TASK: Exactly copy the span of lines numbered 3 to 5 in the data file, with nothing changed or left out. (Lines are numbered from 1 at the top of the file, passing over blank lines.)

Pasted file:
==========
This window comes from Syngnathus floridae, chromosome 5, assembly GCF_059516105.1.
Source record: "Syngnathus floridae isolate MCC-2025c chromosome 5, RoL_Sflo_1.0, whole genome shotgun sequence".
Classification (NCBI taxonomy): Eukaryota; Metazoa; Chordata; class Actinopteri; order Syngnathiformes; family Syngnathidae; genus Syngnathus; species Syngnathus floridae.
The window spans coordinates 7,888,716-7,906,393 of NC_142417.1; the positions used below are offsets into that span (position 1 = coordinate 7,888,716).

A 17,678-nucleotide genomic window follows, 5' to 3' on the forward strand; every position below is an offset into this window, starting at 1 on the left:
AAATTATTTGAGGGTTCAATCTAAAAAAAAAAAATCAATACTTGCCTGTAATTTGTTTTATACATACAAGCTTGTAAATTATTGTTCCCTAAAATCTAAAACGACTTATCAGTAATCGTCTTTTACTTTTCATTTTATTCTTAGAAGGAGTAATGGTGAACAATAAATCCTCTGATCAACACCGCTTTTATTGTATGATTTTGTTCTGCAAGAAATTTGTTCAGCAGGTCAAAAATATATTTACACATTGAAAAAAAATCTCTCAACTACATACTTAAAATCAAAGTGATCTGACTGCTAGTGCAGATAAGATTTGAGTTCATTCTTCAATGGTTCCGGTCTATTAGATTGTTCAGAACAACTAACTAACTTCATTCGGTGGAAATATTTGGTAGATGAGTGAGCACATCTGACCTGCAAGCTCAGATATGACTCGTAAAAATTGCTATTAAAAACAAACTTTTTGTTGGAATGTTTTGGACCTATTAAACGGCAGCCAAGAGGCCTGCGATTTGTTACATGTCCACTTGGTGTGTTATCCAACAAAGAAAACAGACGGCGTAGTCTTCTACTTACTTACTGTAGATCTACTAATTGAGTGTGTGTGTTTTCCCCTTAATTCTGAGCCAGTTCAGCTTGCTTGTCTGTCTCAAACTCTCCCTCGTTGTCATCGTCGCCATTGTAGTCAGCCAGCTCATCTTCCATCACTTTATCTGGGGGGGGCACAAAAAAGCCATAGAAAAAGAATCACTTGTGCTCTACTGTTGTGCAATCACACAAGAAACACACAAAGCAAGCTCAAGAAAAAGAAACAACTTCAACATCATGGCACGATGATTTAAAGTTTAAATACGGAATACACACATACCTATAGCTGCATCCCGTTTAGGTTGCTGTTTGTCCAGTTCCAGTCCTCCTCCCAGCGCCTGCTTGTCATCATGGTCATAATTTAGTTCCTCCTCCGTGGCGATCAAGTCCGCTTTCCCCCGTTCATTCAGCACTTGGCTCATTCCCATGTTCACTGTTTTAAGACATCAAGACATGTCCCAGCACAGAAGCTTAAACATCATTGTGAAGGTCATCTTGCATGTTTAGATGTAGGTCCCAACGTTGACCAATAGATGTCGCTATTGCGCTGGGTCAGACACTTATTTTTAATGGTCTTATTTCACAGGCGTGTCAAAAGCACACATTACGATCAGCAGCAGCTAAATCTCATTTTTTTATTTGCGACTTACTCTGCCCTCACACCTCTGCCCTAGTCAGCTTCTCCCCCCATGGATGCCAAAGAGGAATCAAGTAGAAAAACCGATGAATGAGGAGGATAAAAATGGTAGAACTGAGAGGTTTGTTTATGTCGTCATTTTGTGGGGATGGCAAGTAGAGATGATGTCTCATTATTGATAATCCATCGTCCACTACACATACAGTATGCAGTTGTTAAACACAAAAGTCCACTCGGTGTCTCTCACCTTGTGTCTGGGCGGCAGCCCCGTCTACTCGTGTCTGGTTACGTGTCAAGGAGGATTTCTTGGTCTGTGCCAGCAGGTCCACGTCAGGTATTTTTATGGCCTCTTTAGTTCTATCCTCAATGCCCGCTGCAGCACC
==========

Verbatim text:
Classification (NCBI taxonomy): Eukaryota; Metazoa; Chordata; class Actinopteri; order Syngnathiformes; family Syngnathidae; genus Syngnathus; species Syngnathus floridae.
The window spans coordinates 7,888,716-7,906,393 of NC_142417.1; the positions used below are offsets into that span (position 1 = coordinate 7,888,716).

A 17,678-nucleotide genomic window follows, 5' to 3' on the forward strand; every position below is an offset into this window, starting at 1 on the left: